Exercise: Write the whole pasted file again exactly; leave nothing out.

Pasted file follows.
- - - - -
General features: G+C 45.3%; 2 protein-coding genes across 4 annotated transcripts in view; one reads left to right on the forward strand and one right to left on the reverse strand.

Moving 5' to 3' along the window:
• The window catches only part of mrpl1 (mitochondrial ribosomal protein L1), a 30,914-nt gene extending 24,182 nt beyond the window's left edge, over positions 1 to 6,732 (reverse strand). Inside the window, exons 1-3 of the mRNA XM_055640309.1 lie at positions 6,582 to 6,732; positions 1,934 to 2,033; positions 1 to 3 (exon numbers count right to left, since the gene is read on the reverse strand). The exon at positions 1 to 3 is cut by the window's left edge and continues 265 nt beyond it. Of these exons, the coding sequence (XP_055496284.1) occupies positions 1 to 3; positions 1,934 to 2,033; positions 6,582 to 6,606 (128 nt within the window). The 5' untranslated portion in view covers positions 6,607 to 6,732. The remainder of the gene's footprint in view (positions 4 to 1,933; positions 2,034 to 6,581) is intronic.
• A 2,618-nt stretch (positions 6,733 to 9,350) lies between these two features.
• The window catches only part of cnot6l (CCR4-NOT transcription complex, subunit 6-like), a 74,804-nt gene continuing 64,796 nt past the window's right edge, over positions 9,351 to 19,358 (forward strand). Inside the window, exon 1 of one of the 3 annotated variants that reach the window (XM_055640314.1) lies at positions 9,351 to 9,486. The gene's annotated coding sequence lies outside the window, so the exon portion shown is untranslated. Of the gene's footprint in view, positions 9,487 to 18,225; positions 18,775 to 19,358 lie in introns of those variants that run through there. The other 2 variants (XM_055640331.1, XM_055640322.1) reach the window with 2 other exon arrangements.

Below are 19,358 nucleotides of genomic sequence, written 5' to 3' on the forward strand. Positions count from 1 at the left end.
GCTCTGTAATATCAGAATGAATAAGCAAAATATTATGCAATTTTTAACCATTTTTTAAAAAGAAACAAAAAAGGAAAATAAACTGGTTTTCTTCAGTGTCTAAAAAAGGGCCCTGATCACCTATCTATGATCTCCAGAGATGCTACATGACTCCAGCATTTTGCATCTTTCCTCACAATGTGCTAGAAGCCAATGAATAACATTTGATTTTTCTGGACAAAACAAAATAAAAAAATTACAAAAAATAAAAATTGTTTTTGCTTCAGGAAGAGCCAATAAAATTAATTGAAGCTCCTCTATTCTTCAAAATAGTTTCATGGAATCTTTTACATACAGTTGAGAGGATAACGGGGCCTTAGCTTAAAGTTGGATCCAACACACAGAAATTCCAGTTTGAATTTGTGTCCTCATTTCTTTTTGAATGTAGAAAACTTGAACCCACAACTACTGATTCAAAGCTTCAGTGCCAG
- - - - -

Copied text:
General features: G+C 45.3%; 2 protein-coding genes across 4 annotated transcripts in view; one reads left to right on the forward strand and one right to left on the reverse strand.

Moving 5' to 3' along the window:
• The window catches only part of mrpl1 (mitochondrial ribosomal protein L1), a 30,914-nt gene extending 24,182 nt beyond the window's left edge, over positions 1 to 6,732 (reverse strand). Inside the window, exons 1-3 of the mRNA XM_055640309.1 lie at positions 6,582 to 6,732; positions 1,934 to 2,033; positions 1 to 3 (exon numbers count right to left, since the gene is read on the reverse strand). The exon at positions 1 to 3 is cut by the window's left edge and continues 265 nt beyond it. Of these exons, the coding sequence (XP_055496284.1) occupies positions 1 to 3; positions 1,934 to 2,033; positions 6,582 to 6,606 (128 nt within the window). The 5' untranslated portion in view covers positions 6,607 to 6,732. The remainder of the gene's footprint in view (positions 4 to 1,933; positions 2,034 to 6,581) is intronic.
• A 2,618-nt stretch (positions 6,733 to 9,350) lies between these two features.
• The window catches only part of cnot6l (CCR4-NOT transcription complex, subunit 6-like), a 74,804-nt gene continuing 64,796 nt past the window's right edge, over positions 9,351 to 19,358 (forward strand). Inside the window, exon 1 of one of the 3 annotated variants that reach the window (XM_055640314.1) lies at positions 9,351 to 9,486. The gene's annotated coding sequence lies outside the window, so the exon portion shown is untranslated. Of the gene's footprint in view, positions 9,487 to 18,225; positions 18,775 to 19,358 lie in introns of those variants that run through there. The other 2 variants (XM_055640331.1, XM_055640322.1) reach the window with 2 other exon arrangements.

Below are 19,358 nucleotides of genomic sequence, written 5' to 3' on the forward strand. Positions count from 1 at the left end.
GCTCTGTAATATCAGAATGAATAAGCAAAATATTATGCAATTTTTAACCATTTTTTAAAAAGAAACAAAAAAGGAAAATAAACTGGTTTTCTTCAGTGTCTAAAAAAGGGCCCTGATCACCTATCTATGATCTCCAGAGATGCTACATGACTCCAGCATTTTGCATCTTTCCTCACAATGTGCTAGAAGCCAATGAATAACATTTGATTTTTCTGGACAAAACAAAATAAAAAAATTACAAAAAATAAAAATTGTTTTTGCTTCAGGAAGAGCCAATAAAATTAATTGAAGCTCCTCTATTCTTCAAAATAGTTTCATGGAATCTTTTACATACAGTTGAGAGGATAACGGGGCCTTAGCTTAAAGTTGGATCCAACACACAGAAATTCCAGTTTGAATTTGTGTCCTCATTTCTTTTTGAATGTAGAAAACTTGAACCCACAACTACTGATTCAAAGCTTCAGTGCCAG